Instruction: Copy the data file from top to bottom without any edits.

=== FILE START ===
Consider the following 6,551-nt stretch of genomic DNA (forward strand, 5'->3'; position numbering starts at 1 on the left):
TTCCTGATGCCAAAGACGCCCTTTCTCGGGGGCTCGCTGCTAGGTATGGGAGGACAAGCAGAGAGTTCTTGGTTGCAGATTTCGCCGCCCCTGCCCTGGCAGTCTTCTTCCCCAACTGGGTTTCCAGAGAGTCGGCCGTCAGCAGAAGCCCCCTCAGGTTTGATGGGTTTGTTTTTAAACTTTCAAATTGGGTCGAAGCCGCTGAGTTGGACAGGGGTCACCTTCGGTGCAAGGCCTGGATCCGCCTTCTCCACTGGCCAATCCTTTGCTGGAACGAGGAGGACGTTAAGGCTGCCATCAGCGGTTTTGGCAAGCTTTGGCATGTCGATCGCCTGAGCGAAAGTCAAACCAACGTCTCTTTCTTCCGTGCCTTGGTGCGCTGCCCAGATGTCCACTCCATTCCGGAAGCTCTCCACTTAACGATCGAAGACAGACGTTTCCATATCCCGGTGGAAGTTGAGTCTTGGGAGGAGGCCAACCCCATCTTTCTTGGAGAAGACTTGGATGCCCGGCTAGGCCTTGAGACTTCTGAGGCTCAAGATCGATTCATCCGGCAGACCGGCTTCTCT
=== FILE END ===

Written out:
Consider the following 6,551-nt stretch of genomic DNA (forward strand, 5'->3'; position numbering starts at 1 on the left):
TTCCTGATGCCAAAGACGCCCTTTCTCGGGGGCTCGCTGCTAGGTATGGGAGGACAAGCAGAGAGTTCTTGGTTGCAGATTTCGCCGCCCCTGCCCTGGCAGTCTTCTTCCCCAACTGGGTTTCCAGAGAGTCGGCCGTCAGCAGAAGCCCCCTCAGGTTTGATGGGTTTGTTTTTAAACTTTCAAATTGGGTCGAAGCCGCTGAGTTGGACAGGGGTCACCTTCGGTGCAAGGCCTGGATCCGCCTTCTCCACTGGCCAATCCTTTGCTGGAACGAGGAGGACGTTAAGGCTGCCATCAGCGGTTTTGGCAAGCTTTGGCATGTCGATCGCCTGAGCGAAAGTCAAACCAACGTCTCTTTCTTCCGTGCCTTGGTGCGCTGCCCAGATGTCCACTCCATTCCGGAAGCTCTCCACTTAACGATCGAAGACAGACGTTTCCATATCCCGGTGGAAGTTGAGTCTTGGGAGGAGGCCAACCCCATCTTTCTTGGAGAAGACTTGGATGCCCGGCTAGGCCTTGAGACTTCTGAGGCTCAAGATCGATTCATCCGGCAGACCGGCTTCTCT